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Nasiri Khan Directing the Siege of Qandahar, May 1631: Folio from the Windsor Padshahnama

Payag Indian

Not on view

Payag’s versatility is seen in this disturbing evocation of the horrors of war, in which mines are used to breach the fort defenses of Qandahar, near Hyderabad. Their explosive force sends billowing smoke littered with corpses into the sky. Like most artists in the employ of the Mughal ateliers, Payag probably held a commission in the imperial army. Certainly, his intimate knowledge of the machinery of Mughal warfare seen here was based on direct experience; Mughal painters were routinely sent to document campaigns, somewhat akin to modern-day war artists. The painting is startling for its European inspired theatrical use of the natural light source, which ricochets across the landscape like shrapnel. This is both a heroic and a humane image of warfare.

About the Artist

Hindu artist active at the Mughal courts in Delhi, Lahore, Allahabad, and Agra, 1595–ca. 1650; brother of Balchand

Payag entered the atelier of Akbar alongside his brother Balchand, but he was slower to mature as a painter, and it appears that he did not gain recognition and senior rank as a court painter at that time. In the 1590s, he was assigned minor roles. Then he is no longer visible as an identifiable hand until the reign of Shah Jahan (r. 1628–58), when he emerged, this time as a major figure. All Payag’s great works are associated with that reign. The commission from Shah Jahan of an equestrian portrait is a measure of his new standing at court; his astute powers of observation and facility in painting the minutiae of jewelry and weaponry enhance the grandeur of this imperial image. It is one of the great imperial portraits of Shah Jahan’s reign, commissioned soon after his accession. Payag introduced a shallow depth of field occupied by a stallion and its imperial rider, and he sprinkled it with beautifully observed wildflowers. Shah Jahan’s white jama, gold sash (patka), and jewel-encrusted weapons are rendered impeccably. As a trusted royal portrait artist, Payag had privileged access to the inner court, where he could study closely the luxury goods he portrayed with such dazzling verisimilitude. The culture through which this highly idealized portraiture was filtered employed heightened aesthetic refinement as an expression of the imperial self.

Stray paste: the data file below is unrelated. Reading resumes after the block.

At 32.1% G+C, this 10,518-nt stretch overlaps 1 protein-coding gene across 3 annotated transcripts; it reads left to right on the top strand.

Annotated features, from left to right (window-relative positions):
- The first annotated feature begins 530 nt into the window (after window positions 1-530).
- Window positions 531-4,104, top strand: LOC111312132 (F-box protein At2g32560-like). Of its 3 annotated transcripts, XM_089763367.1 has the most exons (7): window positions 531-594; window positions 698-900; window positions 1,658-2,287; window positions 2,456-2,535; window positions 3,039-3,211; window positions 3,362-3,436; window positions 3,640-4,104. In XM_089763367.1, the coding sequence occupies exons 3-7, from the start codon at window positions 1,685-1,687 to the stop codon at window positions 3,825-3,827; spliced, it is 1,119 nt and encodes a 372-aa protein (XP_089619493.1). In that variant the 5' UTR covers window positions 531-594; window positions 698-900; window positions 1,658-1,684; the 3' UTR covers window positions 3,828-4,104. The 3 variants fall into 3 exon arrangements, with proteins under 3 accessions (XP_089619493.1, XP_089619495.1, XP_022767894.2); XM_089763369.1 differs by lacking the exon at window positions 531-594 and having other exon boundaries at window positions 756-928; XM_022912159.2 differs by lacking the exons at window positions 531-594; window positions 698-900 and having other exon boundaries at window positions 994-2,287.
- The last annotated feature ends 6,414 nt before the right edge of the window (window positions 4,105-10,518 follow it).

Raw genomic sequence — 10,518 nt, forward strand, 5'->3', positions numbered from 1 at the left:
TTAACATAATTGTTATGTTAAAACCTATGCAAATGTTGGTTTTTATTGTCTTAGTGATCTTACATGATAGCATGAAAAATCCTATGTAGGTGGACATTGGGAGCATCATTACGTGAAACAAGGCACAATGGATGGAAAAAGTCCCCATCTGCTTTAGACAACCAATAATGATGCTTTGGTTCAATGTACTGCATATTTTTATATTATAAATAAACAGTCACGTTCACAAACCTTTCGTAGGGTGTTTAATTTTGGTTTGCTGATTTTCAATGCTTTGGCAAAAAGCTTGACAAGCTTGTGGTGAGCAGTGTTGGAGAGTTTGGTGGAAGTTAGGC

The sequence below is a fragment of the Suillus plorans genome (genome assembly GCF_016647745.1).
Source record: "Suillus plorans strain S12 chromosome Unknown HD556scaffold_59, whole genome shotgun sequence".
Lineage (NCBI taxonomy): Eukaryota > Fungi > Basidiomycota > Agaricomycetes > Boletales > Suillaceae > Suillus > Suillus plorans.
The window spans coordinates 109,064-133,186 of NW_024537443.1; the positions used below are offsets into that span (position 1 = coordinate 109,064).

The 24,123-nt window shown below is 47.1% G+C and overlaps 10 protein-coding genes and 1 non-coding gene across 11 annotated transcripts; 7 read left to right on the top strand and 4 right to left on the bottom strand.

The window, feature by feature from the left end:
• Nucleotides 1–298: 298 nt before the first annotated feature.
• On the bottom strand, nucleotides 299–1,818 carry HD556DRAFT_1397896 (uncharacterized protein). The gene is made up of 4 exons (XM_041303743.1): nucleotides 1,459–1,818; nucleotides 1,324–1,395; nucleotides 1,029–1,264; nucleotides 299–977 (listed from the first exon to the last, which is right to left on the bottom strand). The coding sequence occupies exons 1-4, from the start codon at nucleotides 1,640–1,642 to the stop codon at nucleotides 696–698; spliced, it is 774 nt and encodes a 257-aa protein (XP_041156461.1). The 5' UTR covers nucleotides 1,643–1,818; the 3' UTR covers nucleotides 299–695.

But Payag also had other dimensions to his work, which allowed him to create poetic, almost dreamlike atmospheric landscapes. He was perhaps unique in the Mughal ateliers in exploring the pictorial possibilities of a single light source, a notion learned from European chiaroscuro techniques of scientifically determined light and shade. In Prince Dara Shikoh hunting nilgais, set in the low light of an early evening hunt, a light source at upper right transforms the composition into a study in light and shadow. This technique was put to dramatic effect in one of the greatest theatrical pictures in the Padshahnama, Seige of the Fort of Qandahar, in which the confusion of battle is heightened by the use of billowing clouds of smoke pierced through by the intense glow of a setting sun. Little is known of Payag’s work from the last decade of his career, though he is associated with the Late Shah Jahan Album.

Nasiri Khan Directing the Siege of Qandahar, May 1631: Folio from the Windsor Padshahnama, Payag (Indian, active ca. 1591–1658), Opaque watercolor, ink and gold on paper, India (Mughal court at Agra)

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